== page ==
Jun 192010

Havana 7

First posted 19 June 2010 on Liquorature.

So much of how I remember a drink and rate it, comes from the circumstances in which I sampled it. The woman I was with in that special restaurant when I feigned sophisticated insouciance over an unpronounceable rum.  The Irish pub in Berlin where my brother and I got a little sloshed on some cheap crap tipple at a Rugby World Cup match we watched years ago, the name of which I can never remember, but which tasted so great that I go all soft with the memory long after the laughter has gone. The colour of the sunset on a tropical night in Palm Court with the best friend of my younger years indelibly linked with XM Five year old rum. The way my Newfie squaddie’s kids played with me and discussed gory horror movies as I traded shots with their father and laughed in his kitchen while my son baited his cat. The discovery of the EH5 with the Book Club. And the mild nights on the Okanagen shore where I first tasted this young rum in the company of friends.

That’s how I often remember drinks.  Sure the taste and rating and all the technical details come in for discussion (it would hardly be a review without those things), but I like to take a more holistic approach to the essay, and this is why I spend as much time documenting my thinking as I do my actual tasting notes.

As I note on the Barrel Proof variant, Havana Club 7 is a true product of Cuba (made by Pernod-Ricard who own the marque), not the Bacardi family product out of Puerto Rico which is legal to have in the US.  The bottle  is smoky brown with a (to me) boring label, and a cheap metal screw cap (I hate cheap crap, honestly – surely a more secure plastic cap or even a cork could be added without too much additional expense?). The rum itself is lighter than the darker ones I had recently (this is an observation, not a criticism), and has an intriguing density to the liquid which causes it to adhere to the sides of my glass* and trail slowly down.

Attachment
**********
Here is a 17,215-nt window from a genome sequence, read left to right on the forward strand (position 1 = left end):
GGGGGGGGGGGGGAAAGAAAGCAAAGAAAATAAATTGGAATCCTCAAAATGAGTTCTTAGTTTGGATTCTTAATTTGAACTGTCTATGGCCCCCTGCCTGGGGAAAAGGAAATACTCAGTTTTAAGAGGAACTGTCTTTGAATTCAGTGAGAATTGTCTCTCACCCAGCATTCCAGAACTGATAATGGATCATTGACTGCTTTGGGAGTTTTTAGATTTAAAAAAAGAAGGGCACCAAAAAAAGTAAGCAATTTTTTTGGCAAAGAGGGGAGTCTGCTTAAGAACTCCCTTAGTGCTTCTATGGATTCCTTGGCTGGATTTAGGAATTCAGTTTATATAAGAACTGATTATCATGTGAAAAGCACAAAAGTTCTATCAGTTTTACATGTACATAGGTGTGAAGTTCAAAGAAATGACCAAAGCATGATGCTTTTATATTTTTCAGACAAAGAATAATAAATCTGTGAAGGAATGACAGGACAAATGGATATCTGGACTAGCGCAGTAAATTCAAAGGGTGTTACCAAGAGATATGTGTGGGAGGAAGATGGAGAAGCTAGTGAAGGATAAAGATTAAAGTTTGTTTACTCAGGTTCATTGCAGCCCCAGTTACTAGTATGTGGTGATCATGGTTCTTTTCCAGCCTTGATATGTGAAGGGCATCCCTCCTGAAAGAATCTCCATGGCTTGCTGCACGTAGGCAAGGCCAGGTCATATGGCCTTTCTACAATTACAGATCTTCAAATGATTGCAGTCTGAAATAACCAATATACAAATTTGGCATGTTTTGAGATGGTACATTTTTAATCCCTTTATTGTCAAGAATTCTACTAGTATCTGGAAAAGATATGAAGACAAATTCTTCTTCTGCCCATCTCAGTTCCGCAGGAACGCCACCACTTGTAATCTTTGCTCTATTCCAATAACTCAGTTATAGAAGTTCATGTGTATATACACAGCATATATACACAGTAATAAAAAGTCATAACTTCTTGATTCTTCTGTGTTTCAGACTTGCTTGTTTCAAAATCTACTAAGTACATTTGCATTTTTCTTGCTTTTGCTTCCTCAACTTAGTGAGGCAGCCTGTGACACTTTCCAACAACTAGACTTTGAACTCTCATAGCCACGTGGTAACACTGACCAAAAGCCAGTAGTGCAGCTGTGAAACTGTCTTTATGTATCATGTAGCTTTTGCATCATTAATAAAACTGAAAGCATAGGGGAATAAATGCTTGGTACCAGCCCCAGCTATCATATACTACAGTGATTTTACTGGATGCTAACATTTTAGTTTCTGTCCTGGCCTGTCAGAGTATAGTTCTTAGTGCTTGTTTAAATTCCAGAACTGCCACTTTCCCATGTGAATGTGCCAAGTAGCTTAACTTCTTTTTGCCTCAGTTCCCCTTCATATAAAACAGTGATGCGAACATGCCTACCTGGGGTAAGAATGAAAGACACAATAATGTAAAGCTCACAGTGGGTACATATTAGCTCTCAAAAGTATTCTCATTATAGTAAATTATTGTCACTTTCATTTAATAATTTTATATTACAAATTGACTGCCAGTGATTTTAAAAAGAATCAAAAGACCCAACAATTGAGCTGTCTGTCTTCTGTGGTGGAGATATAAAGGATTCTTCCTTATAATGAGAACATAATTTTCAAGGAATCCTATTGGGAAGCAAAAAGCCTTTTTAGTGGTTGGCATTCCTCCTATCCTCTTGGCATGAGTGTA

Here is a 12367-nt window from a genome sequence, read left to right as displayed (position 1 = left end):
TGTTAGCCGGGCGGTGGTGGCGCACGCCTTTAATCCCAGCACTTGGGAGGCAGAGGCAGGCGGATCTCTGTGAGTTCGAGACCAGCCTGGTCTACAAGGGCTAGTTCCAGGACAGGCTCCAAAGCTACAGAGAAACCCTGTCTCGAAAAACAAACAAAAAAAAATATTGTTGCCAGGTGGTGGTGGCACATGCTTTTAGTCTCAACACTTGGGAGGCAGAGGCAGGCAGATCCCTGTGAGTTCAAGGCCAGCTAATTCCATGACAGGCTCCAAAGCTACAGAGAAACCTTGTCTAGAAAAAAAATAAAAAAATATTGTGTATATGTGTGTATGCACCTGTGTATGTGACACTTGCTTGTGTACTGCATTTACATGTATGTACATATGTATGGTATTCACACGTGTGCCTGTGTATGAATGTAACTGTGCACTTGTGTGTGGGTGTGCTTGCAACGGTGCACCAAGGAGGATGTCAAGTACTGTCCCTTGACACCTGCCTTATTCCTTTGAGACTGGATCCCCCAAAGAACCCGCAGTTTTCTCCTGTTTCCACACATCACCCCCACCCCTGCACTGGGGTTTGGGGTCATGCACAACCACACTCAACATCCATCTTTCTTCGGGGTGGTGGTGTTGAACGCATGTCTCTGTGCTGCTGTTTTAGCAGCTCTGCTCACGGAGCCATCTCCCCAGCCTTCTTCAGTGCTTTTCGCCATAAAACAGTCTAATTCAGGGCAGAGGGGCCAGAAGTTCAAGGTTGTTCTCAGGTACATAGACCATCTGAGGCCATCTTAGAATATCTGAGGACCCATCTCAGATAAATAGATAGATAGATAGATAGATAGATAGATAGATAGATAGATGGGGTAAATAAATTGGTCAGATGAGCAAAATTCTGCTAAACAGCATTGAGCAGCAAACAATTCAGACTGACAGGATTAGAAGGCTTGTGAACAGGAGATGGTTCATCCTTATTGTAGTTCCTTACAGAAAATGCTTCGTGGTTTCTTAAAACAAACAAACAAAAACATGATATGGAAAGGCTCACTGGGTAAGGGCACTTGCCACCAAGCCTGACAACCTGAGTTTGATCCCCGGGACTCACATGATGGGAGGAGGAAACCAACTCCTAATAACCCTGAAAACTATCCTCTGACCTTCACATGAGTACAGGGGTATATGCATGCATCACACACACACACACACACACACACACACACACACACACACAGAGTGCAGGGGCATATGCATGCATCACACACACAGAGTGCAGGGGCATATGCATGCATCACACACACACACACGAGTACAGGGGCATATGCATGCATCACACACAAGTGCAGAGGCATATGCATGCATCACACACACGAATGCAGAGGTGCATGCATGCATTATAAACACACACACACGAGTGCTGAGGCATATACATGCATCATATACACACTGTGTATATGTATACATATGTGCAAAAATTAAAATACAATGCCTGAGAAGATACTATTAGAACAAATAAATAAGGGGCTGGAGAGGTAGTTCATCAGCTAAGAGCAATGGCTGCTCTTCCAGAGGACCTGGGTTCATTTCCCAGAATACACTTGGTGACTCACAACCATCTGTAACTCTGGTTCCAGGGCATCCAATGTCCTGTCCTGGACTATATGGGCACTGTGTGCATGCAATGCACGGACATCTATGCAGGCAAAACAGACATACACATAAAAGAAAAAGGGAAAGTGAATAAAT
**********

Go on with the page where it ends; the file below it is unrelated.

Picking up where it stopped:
This being a seven year old rum, I have the effrontery to expect certain basic qualities from it: a medium body, mild oiliness, harsh bite and a medium quick finish (like a kiss from a girl who doesn’t mind snogging you, but doesn’t particularly like you that much either, one might say). Perhaps some casually tossed-in flavours that shyly edge around the bully of the playground, the caramel-toffee taste.  What I got was a pleasant surprise: the feel on the mouth had a mild spirit burn, not a punch in the face or scratch on my neck, but which to some extent underlined the medium body. The first taste is one of light caramel, and a surprisingly mellow sweetness, less than I anticipated: and this must be deliberate because after a few seconds a marvelous fruity flavour developed out of and around that sugar, which I really liked. I think I detected some citrus and raisins (perhaps currants), but they were assertive enough to not be elbowed out of the way by either the light smoke and tannins of the oak ageing, or by the subdued sweetness and caramel – in other words, three distinct flavour profiles come through here, each in excellent balance.